01 July 2009

The FRPG Social Contract

Yesterday James Maliszewski of ‘Grognardia’ fame (possibly the best general ‘old school’ gaming blog around) posted an interview with the Skip Williams.  As a wee lad Skip Williams played in Gary Gygax’s and Rob Kuntz’s Greyhawk campaign.  Much later he served as one of the principal game designers of the third edition of Dungeons & Dragons, and was in charge of Dragon magazine’s ‘the Sage’ column that gave ‘official’ answers to questions concerning the rules of 3e.  So Mr. Williams has an ‘old school’ pedigree, but was instrumental in shaping the ‘new school’ of the fantasy role-playing hobby.

I found the interview very interesting.  Two quotes, however, revealed something fundamental about the philosophy behind the 3e D&D system.  Here they are:

Whenever we came to a place in the rules where I knew DMs and players were going to clash, I'd tell a "campaign from hell" story, in which a character (mine or someone else's) was in peril and the DM made the most illogical and completely off the wall ruling you could imagine. I tied to be very careful that all the loose boards in the system were well nailed down.”

The early designers were wrong. It comes down to this: If you want to be in control of your character who [sic] have to have some idea how anything you might try is going to come out. and [sic] you can't know that unless you have some idea of how the rules are going to handle the situation. If the GM is making capricious decisions about what happens in the game, you're always shooting in the dark and you have no real control over your character at all.”

The obsession with limiting the scope for a ‘capricious GM’ certainly describes an aspect of the 3e D&D rules that I found quite annoying, and a detriment to good gaming, when I was a 3e GM.  Of course, when I ran 3e years ago (one campaign during 2001-2002, a second campaign during 2004-2005), I simply house-ruled 3e as I liked, and improvised as necessary.  Or at least I tried to.  I found myself fighting against a rules system that fundamentally opposed such an approach.  

The fundamental problem, in my opinion, is that Skip Williams seems to presuppose a ‘GM-versus-players’ approach to fantasy role-playing games.  Consequently, one of his aims with 3e appears to have been ‘empowering’ players vis-à-vis GMs.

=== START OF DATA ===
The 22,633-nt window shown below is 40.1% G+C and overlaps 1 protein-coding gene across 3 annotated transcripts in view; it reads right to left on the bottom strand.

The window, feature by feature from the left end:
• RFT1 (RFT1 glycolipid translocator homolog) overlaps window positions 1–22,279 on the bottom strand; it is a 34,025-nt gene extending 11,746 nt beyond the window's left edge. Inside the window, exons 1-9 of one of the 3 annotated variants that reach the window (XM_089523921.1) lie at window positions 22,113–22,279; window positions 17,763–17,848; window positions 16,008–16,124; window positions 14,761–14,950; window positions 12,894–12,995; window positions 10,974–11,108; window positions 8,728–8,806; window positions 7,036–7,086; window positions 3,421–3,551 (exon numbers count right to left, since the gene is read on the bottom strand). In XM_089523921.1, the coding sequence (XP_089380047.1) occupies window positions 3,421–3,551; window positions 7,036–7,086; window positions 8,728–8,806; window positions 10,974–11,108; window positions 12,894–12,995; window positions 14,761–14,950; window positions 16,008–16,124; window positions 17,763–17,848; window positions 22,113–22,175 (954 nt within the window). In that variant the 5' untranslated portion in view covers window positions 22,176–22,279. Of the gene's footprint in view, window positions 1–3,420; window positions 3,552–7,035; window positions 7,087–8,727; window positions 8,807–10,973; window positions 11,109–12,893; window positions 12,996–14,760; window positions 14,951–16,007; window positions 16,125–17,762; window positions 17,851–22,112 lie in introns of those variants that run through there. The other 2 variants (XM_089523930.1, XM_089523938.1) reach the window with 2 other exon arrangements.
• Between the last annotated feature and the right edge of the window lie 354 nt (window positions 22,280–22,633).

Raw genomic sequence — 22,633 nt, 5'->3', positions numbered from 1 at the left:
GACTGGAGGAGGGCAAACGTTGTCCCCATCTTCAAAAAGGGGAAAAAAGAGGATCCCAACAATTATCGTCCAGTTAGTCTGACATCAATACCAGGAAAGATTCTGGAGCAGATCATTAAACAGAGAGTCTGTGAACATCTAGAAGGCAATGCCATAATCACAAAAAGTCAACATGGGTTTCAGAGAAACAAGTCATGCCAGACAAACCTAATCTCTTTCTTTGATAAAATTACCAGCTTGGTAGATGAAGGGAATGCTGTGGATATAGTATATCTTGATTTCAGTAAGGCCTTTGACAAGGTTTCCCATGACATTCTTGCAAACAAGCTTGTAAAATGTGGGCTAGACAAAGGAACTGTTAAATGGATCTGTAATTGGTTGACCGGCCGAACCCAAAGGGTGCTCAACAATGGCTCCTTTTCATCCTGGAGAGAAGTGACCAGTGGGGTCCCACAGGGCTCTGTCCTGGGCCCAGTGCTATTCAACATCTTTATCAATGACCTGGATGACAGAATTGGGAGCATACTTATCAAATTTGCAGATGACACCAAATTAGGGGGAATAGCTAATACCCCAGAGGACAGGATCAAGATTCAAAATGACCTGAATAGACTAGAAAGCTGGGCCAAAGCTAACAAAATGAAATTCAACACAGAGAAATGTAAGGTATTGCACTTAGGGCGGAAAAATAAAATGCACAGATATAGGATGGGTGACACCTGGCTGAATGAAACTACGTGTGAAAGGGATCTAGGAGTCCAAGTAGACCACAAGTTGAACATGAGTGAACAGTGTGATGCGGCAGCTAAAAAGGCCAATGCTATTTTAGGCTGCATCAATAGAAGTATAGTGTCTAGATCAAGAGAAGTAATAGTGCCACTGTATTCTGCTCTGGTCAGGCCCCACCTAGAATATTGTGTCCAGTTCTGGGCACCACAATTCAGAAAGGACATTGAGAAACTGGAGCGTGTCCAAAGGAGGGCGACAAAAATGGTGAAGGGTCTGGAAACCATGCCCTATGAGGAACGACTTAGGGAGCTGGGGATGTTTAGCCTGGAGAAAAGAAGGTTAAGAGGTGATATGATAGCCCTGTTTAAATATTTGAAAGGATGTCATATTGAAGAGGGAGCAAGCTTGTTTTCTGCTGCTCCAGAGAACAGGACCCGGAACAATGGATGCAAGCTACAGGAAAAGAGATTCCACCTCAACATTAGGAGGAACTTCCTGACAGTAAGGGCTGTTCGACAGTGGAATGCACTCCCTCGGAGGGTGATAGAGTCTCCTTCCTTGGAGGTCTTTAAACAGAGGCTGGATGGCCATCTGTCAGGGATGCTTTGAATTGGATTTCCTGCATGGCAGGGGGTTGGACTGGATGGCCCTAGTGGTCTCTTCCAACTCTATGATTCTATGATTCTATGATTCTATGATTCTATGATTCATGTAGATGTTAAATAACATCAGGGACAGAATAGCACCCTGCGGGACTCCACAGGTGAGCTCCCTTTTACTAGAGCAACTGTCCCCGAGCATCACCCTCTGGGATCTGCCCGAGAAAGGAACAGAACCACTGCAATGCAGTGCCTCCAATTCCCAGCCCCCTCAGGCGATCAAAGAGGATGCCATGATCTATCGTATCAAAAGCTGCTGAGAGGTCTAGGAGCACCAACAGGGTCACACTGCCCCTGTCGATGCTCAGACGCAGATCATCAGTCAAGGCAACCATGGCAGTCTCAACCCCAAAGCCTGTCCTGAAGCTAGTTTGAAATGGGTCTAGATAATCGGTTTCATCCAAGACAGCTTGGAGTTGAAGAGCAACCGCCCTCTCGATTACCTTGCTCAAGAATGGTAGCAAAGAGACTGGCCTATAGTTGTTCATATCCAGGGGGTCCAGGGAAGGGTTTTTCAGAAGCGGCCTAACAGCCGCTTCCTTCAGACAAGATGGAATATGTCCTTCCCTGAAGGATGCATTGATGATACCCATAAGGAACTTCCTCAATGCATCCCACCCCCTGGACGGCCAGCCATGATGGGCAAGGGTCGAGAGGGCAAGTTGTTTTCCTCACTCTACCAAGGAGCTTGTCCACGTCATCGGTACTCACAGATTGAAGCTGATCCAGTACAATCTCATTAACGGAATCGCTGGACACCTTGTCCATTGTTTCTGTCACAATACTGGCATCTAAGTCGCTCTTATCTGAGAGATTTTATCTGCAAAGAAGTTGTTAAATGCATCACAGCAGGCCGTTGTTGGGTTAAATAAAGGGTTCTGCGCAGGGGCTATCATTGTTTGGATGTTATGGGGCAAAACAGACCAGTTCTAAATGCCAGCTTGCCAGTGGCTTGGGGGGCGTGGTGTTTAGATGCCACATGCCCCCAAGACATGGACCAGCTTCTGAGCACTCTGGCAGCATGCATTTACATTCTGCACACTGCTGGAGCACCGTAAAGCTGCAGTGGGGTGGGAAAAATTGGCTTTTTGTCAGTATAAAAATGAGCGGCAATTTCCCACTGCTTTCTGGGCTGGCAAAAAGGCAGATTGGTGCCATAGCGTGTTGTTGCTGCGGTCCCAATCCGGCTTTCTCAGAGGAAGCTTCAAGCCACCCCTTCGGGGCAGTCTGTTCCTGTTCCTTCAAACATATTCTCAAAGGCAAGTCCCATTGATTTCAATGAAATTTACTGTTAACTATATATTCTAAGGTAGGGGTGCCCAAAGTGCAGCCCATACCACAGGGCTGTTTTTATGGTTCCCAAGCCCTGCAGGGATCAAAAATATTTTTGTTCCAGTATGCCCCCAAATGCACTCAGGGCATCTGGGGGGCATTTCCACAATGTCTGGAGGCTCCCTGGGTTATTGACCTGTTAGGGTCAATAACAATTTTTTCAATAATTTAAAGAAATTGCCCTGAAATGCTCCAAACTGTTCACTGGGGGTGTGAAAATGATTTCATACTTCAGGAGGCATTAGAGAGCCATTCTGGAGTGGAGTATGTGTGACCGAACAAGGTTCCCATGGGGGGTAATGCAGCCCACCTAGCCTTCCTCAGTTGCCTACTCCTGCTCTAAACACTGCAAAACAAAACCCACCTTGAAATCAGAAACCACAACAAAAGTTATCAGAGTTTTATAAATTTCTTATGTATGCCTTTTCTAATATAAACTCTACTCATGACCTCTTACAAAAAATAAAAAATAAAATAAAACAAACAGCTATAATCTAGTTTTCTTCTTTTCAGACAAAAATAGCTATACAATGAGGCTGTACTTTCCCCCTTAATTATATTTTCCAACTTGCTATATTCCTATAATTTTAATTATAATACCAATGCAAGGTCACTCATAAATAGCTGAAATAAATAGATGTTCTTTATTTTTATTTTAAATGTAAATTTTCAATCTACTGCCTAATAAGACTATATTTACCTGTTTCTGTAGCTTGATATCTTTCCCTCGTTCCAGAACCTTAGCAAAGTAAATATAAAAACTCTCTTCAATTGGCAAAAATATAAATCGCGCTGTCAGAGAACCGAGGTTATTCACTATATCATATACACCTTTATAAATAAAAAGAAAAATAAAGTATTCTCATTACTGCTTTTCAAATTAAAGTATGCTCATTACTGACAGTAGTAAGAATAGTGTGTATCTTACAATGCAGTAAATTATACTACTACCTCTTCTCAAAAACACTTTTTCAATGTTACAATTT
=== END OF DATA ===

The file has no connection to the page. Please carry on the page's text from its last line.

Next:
The simple fact is that no amount of rules can prevent a crappy GM from being a crappy GM.  Role-playing games, fundamentally, are cooperative endeavours.  People want to have fun together.  The possibility of character death is part of that fun – adventures need to be challenging and involve some significant element of danger.  However, if the GM is a jerk, or the players don’t trust the GM to make fair judgements during the game, then it seems certain that nobody involved will have a good time (at least not over the course of several sessions).  In other words, if Game Masters and players view the game in antagonistic terms, the game invariably will be a waste of time for everyone involved.

Irrespective of the system, the best fantasy campaigns are those that involve an implicit ‘social contract’ amongst all of the participants.  The GM agrees to be as fair as possible in his rulings, while nonetheless setting up difficult and challenging adventures for the players, and the players agree to trust the GM.  If the GM abuses his authority – say, by arbitrarily killing off characters – then the contract has been broken, and the game invariably will descend into an unpleasant ‘State of Nature’ … and soon end.  

Skip Williams’s attempt to ensure that 3e ‘empowered’ or ‘protected’ players vis-à-vis GMs did not stop many 3e campaigns from being awful, antagonistic affairs.  It did make being a 3e GM a rather tedious chore.


  1. Hmm. This mentality might explain the MMORPGization of 4E. Just like in World of Warcraft it's clear what you can and can't do, so too is 4e the same way. (This is just one of the many ways in which 4e D&D is a MMORPG.)

  2. I don't pick up the same antagonistic vibe from 4e. If anything 4e seems geared to constraining and directing player activity down approved paths.


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I'm a Canadian political philosopher who lives primarily in Toronto but teaches in Milwaukee (sometimes in person, sometimes online).